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Data Science & Biotechnology Careers



The application of data science in biotechnology is about far more than simply mining massive data sets. Data science is fundamentally about the extraction of knowledge from information; and it is the degree of knowledge that is the important part, not the volume of information.


According to an article in Science Magazine, the field of bioinformatics has evolved from being simply another tool in the researcher’s toolbox into a discipline in its own right. Analysts who once existed simply to deliver the reports that would help answer the questions that scientists and clinicians posed are now being called upon to help define the very questions that are being asked.

Data science is now its own focus of research within the sphere of biotechnology.

The explosion of data has contributed to a slew of firsts for the biotechnology sector in 21st century. Industries seized upon the discoveries, pumping funds into the development of new drugs, bio-engineered farming and alternative energy.

This new role demands a higher level of education for prospective data scientists working as bioinformaticians, as they progress from the role of mere technician into fully-fledged research scientists.

As a Biotechnologist you’ll study the genetic, chemical and physical attributes of cells, tissues and organisms in order to develop new technologies, processes and products that will improve the quality of human life, enhance vaccines, medicines, energy efficiency or food productivity and safety.

Large biotechnology companies tend to use the term biotechnologist as a job title. Others use titles such as laboratory technician, research assistant, genomic technologist, flow technologist or bioprocessing engineer. If the position involves using live organisms and biomolecular processes within a biotechnological discipline, it’s likely to be a biotechnologist role.


Biotechnologists use a variety of scientific disciplines to improve processes for a range of different industries including pharmaceuticals, healthcare, biofuels, agriculture, conservation, animal husbandry and food production.

Types of biotechnology include:

  • environmental – detecting and controlling pollution and contamination in the environment, industrial waste, and agricultural chemicals, creating renewable energy and designing biodegradable materials to reduce humanity’s ecological footprint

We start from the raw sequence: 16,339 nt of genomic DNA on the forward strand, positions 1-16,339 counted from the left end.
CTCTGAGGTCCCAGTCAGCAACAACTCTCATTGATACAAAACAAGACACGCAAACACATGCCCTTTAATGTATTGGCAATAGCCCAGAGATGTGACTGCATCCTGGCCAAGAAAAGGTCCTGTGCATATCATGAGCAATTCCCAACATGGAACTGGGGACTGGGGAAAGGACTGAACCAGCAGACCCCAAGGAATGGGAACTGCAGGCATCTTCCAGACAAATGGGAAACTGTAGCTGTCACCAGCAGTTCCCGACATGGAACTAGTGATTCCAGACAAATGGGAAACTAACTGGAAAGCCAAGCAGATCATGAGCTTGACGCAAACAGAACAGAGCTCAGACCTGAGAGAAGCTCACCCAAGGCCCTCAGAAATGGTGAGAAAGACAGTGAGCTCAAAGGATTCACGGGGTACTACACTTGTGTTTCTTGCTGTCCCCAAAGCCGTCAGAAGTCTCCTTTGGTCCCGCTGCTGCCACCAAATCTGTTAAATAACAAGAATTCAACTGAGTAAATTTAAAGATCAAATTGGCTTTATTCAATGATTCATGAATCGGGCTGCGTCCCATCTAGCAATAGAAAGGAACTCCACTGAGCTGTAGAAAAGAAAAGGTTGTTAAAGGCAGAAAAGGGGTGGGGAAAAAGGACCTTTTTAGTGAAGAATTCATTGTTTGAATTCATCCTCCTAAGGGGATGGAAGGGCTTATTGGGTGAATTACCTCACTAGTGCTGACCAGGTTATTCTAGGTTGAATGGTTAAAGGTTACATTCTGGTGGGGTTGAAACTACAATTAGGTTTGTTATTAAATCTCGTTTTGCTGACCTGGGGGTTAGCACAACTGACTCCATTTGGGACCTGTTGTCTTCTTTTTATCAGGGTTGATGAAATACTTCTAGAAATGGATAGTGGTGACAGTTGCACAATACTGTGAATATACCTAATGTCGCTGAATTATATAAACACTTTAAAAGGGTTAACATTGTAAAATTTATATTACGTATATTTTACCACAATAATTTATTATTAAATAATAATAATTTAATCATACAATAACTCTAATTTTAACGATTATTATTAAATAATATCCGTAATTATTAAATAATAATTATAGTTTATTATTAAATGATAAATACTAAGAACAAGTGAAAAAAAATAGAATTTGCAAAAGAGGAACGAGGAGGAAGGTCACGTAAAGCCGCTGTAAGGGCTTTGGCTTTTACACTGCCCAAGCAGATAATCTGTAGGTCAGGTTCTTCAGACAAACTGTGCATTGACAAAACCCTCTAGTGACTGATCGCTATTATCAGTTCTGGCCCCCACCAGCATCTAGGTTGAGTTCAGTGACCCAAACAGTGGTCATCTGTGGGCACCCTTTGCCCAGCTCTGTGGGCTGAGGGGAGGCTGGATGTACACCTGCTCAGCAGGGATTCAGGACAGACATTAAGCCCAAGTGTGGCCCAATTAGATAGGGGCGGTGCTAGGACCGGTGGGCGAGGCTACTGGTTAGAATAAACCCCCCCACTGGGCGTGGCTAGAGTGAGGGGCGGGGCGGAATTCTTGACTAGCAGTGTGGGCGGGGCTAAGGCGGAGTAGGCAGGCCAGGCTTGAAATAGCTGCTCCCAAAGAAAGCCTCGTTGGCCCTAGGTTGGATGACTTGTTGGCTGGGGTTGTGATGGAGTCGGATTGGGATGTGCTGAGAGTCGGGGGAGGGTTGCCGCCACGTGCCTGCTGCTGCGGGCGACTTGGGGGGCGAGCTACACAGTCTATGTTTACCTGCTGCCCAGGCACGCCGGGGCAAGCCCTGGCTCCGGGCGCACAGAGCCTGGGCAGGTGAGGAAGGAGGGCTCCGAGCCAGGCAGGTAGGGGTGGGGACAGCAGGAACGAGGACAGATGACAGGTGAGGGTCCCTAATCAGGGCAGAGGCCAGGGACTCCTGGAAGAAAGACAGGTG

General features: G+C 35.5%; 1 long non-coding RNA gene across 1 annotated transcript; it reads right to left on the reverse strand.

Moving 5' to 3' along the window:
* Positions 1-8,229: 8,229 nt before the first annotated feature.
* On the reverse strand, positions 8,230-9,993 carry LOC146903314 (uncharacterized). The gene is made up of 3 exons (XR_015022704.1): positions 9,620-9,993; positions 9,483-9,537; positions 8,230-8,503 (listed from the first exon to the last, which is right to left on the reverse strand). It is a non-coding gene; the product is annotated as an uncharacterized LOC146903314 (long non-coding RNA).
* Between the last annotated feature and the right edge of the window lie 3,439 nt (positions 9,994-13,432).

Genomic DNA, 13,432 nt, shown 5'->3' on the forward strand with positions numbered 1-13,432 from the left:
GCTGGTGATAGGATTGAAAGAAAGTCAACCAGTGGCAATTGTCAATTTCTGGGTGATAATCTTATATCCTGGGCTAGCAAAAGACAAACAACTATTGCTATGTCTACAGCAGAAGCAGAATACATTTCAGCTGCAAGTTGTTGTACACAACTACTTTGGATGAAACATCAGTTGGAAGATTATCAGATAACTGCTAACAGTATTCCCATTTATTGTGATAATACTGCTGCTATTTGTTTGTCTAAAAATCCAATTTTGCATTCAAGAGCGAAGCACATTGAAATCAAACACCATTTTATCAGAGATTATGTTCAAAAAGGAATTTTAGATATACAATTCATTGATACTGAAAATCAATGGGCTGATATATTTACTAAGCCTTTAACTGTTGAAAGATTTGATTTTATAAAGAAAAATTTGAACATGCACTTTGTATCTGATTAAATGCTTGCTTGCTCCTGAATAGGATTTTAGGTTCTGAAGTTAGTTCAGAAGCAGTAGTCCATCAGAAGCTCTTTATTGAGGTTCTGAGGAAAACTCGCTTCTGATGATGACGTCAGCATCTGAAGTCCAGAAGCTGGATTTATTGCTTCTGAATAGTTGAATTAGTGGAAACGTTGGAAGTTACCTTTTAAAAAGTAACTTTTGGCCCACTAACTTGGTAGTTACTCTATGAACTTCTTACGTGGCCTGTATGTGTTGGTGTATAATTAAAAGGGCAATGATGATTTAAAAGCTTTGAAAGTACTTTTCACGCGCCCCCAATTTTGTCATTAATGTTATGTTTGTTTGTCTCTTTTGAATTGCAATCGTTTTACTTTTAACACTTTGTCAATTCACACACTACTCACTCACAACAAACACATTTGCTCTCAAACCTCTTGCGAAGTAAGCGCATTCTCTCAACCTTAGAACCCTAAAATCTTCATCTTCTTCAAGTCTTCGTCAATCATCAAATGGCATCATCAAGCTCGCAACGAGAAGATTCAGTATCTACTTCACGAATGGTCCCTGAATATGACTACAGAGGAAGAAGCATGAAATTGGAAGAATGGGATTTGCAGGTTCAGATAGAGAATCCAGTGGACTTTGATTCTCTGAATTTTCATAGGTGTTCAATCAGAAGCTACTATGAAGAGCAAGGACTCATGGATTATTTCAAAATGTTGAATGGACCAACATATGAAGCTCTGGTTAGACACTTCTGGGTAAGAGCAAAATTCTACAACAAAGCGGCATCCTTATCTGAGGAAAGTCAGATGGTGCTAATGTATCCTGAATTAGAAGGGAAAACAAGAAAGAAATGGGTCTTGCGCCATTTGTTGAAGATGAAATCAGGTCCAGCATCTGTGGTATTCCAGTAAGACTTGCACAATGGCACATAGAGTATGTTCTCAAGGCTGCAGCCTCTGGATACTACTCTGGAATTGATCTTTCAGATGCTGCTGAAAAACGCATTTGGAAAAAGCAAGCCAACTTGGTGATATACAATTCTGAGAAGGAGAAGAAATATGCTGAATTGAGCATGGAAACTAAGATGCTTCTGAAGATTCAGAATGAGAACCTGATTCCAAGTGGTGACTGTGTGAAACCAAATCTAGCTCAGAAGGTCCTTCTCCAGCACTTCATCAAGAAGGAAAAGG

• medical and health – using live organisms or biomolecular processes to develop and improve treatments, identify inherited diseases, cure certain disorders, and even lead to organ regeneration
  • industrial – using cloning and enzyme production to preserve and enhance the taste in food and drink, and developing enzymes to remove stains from clothing at lower washing temperatures
  • agricultural biotechnology – improving animal feed and genetically modifying crops to increase pest resistance and productivity
  • biofuels – using organic compounds to reduce the cost of bio-refining reagents and put biofuels on an equal footing with fossil fuels, and creating chemicals from renewable biomass to reduce greenhouse gas emissions
  • marine and aquatic biotechnology – increasing the yields of farmed fish and designing disease-resistant strains of oysters and vaccines against certain viruses that can infect fish.

You would usually specialise in one area of biotechnology, such as:

  • biochemistry – microbiology, forensics, plant science and medicine
  • cancer studies – detection and treatment
  • genetics – detecting heredity, genetic variation and DNA repair
  • molecular biology – DNA, RNA and protein synthesis function
  • microbial sciences – antibiotic-resistant bacteria and improving fermentation
  • pharmacology – drug action on biological systems
  • stem cell research – modification and regenerative medicine
  • virology – viruses and viral diseases.


  • Designing and implementing research studies
  • Extract, analyse and interpret large amounts of data from a range of sources, using algorithmic, data mining, artificial intelligence, machine learning and statistical tools
  • Make the data accessible to businesses.
  • Developing new research procedures
  • Working with lab technicians on research
  • Setting up the laboratory equipment to conduct and monitor experiments
  • Recording findings and analysing the results
  • Identifying how the research can be applied to improving human life


  • Strong performance in mathematics and information technology related subjects
  • Complex problem solving
  • Team work and communication skills
  • An investigative mind
  • Attention to detail
  • Innovative thinking
  • Analytical skills


You’ll typically need a science degree, usually a 2:1 or above, to get into Biotechnology.

Some employers will also ask for a postgraduate qualification (MSc or MRes). Having a postgraduate qualification, such as a Masters or PhD, is particularly important if you want to follow a career in research or academia.

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